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Editorial
10 (
3
); 389-389
doi:
10.1055/s-0039-1697771

The Dubrava Model: A Novel Approach

School of Health and Medical Sciences, University of Adelaide, Adelaide, South Australia
Address for correspondence Peter Reilly, MD, BS, BMedSc (hons), FRACS, FFPMANZCA School of Health and Medical Sciences, University of Adelaide 81 Queen St Norwood South Australia 5067 Australia p.reilly@adelaide.edu.au
Licence
This is an open access article published by Thieme under the terms of the Creative Commons Attribution-NonDerivative-NonCommercial License, permitting copying and reproduction so long as the original work is given appropriate credit. Contents may not be used for commercial purposes, or adapted, remixed, transformed or built upon. (https://creativecommons.org/licenses/by-nc-nd/4.0/)
Disclaimer:
This article was originally published by Thieme Medical and Scientific Publishers and was migrated to Scientific Scholar after the change of Publisher.

The authors present a plan for the management of patients with severe head injury who are admitted directly to a rural hospital without a resident neurosurgeon. According to this plan, a neurosurgeon on call at the major urban hospital travels by road to the rural hospital to perform the essential emergency operation.1

The Dubrava model has been functioning for 5 years. So far 320 emergency operations have been performed in the four rural hospitals involved in the scheme.

The authors address an important issue, namely that many trauma and guideline systems developed in high-income countries are not universally applicable. Trauma systems aim to provide rapid, expert treatment in the safest way. The structure of a trauma system needs to consider the distribution of expertise, geographical factors, and available retrieval services.

The Dubrava model aims to reduce the time to definitive surgical treatment by bringing the neurosurgeon to the patient and to avoid the risks inherent in transporting the patient to the city hospital.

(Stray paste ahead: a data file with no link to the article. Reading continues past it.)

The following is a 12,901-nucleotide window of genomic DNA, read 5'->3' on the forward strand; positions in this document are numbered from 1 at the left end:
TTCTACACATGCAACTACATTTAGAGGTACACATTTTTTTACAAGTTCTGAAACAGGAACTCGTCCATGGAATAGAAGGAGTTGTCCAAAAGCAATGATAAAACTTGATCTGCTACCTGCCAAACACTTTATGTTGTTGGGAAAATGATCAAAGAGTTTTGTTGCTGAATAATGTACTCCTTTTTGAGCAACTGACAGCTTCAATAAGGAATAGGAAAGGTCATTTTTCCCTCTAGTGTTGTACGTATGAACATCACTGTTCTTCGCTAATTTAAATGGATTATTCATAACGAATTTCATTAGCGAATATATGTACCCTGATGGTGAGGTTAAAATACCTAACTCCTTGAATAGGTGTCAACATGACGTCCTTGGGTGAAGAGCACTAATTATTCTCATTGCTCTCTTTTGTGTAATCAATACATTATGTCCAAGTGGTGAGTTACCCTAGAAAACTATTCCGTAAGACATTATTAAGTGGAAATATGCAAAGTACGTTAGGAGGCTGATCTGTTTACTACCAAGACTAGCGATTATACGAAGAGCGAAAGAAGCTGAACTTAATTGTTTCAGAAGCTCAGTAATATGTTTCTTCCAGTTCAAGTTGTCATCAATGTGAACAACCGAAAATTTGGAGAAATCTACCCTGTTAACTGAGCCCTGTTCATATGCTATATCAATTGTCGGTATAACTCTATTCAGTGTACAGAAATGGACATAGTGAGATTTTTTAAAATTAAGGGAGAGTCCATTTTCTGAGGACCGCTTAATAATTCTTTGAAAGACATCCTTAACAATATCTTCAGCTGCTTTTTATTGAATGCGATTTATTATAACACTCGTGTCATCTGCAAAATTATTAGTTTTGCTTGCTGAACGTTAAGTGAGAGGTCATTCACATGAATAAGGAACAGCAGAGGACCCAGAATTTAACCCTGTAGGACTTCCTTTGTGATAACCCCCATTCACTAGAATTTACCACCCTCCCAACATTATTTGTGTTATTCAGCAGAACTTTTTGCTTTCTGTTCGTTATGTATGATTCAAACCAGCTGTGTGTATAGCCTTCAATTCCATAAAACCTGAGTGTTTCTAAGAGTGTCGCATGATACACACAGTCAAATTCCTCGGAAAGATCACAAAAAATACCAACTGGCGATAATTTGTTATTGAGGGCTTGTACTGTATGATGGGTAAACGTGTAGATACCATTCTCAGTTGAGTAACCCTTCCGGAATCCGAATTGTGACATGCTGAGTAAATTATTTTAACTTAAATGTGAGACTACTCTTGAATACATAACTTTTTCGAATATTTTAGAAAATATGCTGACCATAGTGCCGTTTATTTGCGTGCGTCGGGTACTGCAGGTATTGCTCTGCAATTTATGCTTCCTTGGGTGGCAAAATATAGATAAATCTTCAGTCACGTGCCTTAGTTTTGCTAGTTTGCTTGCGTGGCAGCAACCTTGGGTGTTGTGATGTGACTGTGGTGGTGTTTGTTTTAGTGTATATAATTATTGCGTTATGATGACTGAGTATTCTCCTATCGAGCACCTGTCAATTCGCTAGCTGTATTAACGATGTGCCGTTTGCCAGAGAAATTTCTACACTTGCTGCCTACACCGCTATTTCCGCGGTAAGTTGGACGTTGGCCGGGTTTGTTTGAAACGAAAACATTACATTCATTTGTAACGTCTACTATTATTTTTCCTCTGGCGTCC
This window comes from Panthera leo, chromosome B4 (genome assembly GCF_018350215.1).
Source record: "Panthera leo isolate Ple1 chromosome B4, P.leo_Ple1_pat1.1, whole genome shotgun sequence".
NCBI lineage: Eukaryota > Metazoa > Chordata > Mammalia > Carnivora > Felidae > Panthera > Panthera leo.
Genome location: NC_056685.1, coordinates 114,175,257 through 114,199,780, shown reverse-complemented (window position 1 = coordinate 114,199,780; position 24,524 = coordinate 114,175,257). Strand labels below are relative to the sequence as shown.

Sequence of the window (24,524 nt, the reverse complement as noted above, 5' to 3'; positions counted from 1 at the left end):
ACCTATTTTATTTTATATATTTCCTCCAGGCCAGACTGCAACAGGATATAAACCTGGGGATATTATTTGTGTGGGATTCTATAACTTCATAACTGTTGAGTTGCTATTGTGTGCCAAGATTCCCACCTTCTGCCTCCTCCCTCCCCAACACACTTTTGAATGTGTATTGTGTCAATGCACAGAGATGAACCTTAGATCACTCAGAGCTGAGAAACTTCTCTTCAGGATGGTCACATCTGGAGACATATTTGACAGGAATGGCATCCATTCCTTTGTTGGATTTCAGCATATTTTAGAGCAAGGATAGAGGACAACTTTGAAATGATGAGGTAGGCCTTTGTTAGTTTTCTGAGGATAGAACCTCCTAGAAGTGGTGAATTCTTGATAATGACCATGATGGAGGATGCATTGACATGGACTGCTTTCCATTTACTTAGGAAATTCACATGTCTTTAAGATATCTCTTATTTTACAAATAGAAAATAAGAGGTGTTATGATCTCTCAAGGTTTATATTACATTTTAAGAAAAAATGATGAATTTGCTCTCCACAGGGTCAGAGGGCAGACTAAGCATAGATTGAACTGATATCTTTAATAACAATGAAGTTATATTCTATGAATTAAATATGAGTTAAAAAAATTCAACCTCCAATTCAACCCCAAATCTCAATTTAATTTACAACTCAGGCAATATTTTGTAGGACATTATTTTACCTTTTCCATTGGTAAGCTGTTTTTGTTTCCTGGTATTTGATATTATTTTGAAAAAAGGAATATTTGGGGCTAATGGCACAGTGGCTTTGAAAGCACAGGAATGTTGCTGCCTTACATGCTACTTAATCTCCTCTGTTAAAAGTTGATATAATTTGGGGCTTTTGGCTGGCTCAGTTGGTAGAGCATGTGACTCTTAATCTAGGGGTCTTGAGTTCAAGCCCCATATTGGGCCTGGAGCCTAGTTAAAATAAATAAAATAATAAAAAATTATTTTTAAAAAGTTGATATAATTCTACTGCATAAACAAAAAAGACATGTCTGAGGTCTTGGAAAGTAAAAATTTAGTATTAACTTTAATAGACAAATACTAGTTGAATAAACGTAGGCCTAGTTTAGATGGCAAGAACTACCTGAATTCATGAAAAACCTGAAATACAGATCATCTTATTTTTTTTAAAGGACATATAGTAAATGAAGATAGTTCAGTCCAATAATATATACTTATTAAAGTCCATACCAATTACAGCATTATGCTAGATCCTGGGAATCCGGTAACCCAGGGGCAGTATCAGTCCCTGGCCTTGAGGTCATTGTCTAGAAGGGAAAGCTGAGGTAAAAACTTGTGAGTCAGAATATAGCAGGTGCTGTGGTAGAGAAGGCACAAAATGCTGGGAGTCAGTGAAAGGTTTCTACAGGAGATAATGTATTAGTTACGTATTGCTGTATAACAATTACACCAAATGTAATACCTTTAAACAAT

If their model can reduce risk and provide rapid expert care, then it is to be applauded.

A critical matter in acute head injury care is time to definitive treatment. The authors acknowledge this in their discussion. They suggest that in their region, it is probably faster for a neurosurgeon to travel to the regional hospital than for an ambulance to transport the patient to the neurosurgeon, a method that involves additional and potentially risky transfers.

A trauma system needs to include care of patients with nonsurgical head injury and those needing intensive care unit (ICU) care postoperatively. In setting up a “Dubrava model,” these factors must be incorporated. Are there ICU beds in the regional hospital able to manage and monitor patients with severe traumatic brain injury (TBI), either postsurgical or nonsurgical? Should the TBI patients stay in the general hospitals or will they need to be transferred to the major hospital postsurgery? If they remain in the regional hospital, does the neurosurgical service remain involved in the care? Where will rehabilitation take place?

The authors list the number of intracranial hematomas treated.

To fully assess the benefits of this trauma system, it will be important to audit the times from accident to admission, times to definitive surgery, postoperative management, discharge and follow-up details, and outcomes and to reference these data to admissions to the major hospital.

The authors recommend the Dubrava model as a significant advance in the management of acute neurotrauma in their region. This may well be so, and they deserve acknowledgment for developing and maintaining this system. The model may be relevant to other regions after carefully considering the risks and benefits which might apply in that region.

Conflict of Interest

None declared.

Funding None.

Reference

  1. , , , . The Dubrava model – A novel approach in treating acutely neurotraumatized patients in rural areas: a proposal for management. J Neurosci Rural Pract. 2019;10(3):446-451.
    [Google Scholar]

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